Many managers resisted Taylor’s approach because they opposed his substitution of the scientific method and techniques for their own judgment and discretion. “Taylor had questioned their good judgment and superior ability which had been the subject of public celebration for many years. Hence, many employers regarded his methods as an unwarranted interference with managerial prerogatives”.
Taylor’s scientific management was not only opposed by managers but by workers also. Workers were opposed to time study procedures and standardization of all aspects of their performance, as they did not like to be treated as machines.
Greatest resistance came from the labour leaders who found in Taylorism a threat to their role and to the growth of trade union movement. It was Taylor’s conviction that effective cooperation between employer and employee would flow from better management through the application of the scientific principles. Unions would then be unnecessary.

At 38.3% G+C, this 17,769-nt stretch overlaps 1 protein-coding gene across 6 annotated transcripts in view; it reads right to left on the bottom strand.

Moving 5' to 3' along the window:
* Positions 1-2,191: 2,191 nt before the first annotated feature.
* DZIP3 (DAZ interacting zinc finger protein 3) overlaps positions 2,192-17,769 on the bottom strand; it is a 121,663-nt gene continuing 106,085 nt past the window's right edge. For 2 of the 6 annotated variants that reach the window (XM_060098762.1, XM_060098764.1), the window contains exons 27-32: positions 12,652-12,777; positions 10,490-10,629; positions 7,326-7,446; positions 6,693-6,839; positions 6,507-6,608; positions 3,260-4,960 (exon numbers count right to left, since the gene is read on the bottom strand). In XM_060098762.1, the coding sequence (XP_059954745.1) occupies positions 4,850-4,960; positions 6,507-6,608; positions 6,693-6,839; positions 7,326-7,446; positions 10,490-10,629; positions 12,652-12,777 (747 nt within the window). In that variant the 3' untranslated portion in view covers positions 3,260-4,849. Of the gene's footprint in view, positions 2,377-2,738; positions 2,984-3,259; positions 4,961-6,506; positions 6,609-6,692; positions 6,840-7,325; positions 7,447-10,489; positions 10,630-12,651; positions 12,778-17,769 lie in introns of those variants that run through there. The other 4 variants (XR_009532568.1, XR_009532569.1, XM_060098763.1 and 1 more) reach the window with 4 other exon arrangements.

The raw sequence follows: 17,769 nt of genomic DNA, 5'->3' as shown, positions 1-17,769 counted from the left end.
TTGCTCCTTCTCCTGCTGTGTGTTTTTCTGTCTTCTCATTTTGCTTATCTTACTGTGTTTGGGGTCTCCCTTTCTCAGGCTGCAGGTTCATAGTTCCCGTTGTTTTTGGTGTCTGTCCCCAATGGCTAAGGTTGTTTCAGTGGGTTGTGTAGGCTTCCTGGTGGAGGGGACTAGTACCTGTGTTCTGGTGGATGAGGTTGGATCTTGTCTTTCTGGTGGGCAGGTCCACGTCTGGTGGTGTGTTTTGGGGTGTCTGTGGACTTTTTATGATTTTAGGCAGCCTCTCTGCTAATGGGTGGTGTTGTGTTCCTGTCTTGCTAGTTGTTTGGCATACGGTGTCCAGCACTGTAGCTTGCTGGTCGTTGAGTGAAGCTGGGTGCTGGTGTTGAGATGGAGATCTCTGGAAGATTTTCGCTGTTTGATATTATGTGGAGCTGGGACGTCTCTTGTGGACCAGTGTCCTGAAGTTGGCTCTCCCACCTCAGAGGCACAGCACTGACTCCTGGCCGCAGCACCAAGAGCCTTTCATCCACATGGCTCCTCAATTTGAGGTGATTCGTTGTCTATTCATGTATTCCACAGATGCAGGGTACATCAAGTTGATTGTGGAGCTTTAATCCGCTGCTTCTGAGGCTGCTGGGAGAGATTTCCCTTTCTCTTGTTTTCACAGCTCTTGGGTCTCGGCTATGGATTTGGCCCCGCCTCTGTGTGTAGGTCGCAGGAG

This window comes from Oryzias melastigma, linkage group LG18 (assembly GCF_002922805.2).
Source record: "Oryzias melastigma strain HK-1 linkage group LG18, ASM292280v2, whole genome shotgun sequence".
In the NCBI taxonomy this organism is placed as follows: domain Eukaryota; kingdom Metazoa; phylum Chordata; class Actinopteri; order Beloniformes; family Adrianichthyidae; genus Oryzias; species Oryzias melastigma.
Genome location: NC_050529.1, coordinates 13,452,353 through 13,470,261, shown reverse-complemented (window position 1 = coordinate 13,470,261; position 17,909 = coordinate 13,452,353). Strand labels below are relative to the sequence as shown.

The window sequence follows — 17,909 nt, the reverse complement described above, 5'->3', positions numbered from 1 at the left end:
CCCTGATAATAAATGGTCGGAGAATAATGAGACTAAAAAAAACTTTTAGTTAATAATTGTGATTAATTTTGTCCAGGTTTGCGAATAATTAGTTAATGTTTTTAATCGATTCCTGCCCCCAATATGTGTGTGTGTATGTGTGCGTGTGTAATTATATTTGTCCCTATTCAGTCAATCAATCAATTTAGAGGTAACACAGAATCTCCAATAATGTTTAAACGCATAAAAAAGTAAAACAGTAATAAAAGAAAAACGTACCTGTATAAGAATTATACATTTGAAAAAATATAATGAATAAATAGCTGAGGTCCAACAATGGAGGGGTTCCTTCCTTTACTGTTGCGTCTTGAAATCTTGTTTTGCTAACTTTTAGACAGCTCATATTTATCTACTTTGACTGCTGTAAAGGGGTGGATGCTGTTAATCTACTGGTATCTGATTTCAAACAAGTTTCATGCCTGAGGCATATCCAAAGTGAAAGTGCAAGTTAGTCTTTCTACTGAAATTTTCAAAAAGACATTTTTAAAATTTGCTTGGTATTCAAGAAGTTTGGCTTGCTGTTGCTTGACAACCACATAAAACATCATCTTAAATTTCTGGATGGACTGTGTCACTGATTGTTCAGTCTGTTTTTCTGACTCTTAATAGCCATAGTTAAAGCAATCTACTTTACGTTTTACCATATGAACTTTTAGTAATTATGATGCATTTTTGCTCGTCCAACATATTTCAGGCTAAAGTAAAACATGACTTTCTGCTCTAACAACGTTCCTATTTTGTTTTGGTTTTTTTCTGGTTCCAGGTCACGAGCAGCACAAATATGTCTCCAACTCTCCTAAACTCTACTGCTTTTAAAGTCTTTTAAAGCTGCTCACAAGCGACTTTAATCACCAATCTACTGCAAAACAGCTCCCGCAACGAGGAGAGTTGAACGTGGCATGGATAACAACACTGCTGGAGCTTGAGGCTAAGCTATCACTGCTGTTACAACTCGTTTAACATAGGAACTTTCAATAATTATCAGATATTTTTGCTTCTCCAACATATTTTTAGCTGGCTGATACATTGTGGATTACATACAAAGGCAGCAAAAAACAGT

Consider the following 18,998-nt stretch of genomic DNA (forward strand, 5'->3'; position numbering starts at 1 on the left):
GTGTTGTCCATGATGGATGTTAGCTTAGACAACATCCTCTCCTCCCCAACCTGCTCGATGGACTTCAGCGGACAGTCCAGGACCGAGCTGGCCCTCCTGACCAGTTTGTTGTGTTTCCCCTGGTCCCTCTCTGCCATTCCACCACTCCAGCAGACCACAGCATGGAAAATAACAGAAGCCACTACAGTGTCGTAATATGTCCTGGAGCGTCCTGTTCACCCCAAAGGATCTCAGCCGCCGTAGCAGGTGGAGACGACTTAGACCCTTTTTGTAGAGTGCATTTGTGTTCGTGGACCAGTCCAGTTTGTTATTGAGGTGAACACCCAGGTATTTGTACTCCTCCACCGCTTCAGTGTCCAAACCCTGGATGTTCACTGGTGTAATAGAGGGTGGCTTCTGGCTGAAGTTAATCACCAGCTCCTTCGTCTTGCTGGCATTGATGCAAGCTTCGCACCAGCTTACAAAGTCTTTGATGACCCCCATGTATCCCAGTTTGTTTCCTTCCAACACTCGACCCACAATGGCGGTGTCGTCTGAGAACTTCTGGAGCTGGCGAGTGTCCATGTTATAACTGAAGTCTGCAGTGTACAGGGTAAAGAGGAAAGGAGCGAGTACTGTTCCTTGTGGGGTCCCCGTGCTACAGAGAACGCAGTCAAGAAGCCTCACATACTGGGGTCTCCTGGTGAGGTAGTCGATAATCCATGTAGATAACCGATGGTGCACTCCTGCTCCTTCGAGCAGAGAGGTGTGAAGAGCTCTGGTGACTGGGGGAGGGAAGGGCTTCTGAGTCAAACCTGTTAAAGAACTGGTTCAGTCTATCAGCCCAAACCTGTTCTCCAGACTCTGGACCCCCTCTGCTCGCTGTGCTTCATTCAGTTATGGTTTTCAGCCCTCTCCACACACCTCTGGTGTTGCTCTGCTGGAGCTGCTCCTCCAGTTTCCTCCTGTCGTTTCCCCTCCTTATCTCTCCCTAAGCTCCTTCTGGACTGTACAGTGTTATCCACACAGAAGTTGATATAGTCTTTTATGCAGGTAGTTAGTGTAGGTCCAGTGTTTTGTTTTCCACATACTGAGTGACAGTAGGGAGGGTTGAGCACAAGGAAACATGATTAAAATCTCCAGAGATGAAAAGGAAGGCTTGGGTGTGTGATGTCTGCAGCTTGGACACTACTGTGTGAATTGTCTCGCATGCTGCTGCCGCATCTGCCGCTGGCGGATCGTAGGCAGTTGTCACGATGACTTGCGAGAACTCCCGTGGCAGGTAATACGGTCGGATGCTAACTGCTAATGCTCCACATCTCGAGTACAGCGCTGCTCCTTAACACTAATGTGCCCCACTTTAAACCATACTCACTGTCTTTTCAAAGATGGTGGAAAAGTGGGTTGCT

Taylor and his followers had viewed organisation mechanistically where workers were treated like cogs in well oiled machines. They were essentially practitioners who were interested in improving worker’s performance at the level of the shop floor. The neglect of the human side of the organisation has been one of the major criticisms of Taylorism.
It is wrong to under estimate the importance of scientific management. It would be important to mention that in Taylor’s work the human relations aspect was under emphasised but certainly not entirely ignored.
He fully recognised the importance of working conditions as well of collaboration between management and workers. It was because of his recommendations that workers started getting training and commensurate salaries.
Nevertheless Taylor remains as the principal figure associated with the scientific management movement. And the ideas of scientific management greatly influenced the administrative thought and management practices.